She says the cost of print – paper and printing costs – increase annually and that these costs are passed onto the advertisers. “Depending on their target market, they will either accept the increases or negotiate for a much higher discount to continue their support,” she says. “Yes, the declining circulations are most definitely taking their toll and advertisers are wise to this. The impact is being felt too.”
Not so surprising was the massive upward movement of self promotion Was this to drive ad spend? To what do attribute this ‘investment’?
“The answer is two fold,” says Guilford. “The stations / print titles have to advertise themselves in order to keep viewers/listeners/readers true to their offerings. The likes of TV where we have a number of channels to choose from, once you are watching M-Net/DStv/etv or SABC – they would rather you stay on their channels that switch over. The electronic media also have unsold inventory that they need to fill. Can you imagine how many channels would run 10 – 20 minutes early due to no advertising breaks?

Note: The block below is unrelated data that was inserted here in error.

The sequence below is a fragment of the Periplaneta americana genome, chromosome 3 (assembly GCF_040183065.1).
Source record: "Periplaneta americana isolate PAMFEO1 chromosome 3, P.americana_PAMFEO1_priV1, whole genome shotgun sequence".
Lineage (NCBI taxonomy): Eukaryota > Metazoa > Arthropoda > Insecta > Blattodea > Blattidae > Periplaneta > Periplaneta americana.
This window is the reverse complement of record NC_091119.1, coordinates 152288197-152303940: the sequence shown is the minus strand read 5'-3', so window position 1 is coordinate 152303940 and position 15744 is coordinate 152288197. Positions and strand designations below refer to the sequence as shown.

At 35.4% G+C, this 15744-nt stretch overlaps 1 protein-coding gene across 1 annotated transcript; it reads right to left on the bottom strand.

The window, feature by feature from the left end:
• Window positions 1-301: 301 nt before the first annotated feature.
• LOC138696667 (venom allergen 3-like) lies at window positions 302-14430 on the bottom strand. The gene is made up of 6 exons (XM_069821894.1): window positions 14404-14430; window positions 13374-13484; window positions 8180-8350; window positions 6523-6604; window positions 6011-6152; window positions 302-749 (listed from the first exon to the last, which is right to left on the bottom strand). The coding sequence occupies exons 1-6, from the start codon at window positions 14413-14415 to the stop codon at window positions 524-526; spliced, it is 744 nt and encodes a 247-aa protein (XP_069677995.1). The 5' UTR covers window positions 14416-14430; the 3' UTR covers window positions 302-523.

“Secondly, why should the media owners pay for advertising when they can use their own channels and not pay a cent? In the long run, they are sitting in the pound seat as they are saving themselves fortunes of money.”
Community media is looking good. “We all know there is a strong drive from parliament to get government type advertising to spend a large percentage in the community media offerings. We have no doubt that over the next couple of months we will probably see more going into the community media,” says Guildford.
“But there are a number of advertisers that we have in MediaShop that are adopting localised/community campaigns. Eskom have a strong drive in ensuring that local communities are made aware of activations and service issues. Education institutions are adopting localised campaigns to promote their offerings, registration deadlines etc. The casinos are extremely good at doing localised campaigns to entice their immediate catchment areas to support the casino’s and entertainment offerings too. However, most community stations cannot/will not accept any advertising from casinos, the same applies to alcohol.”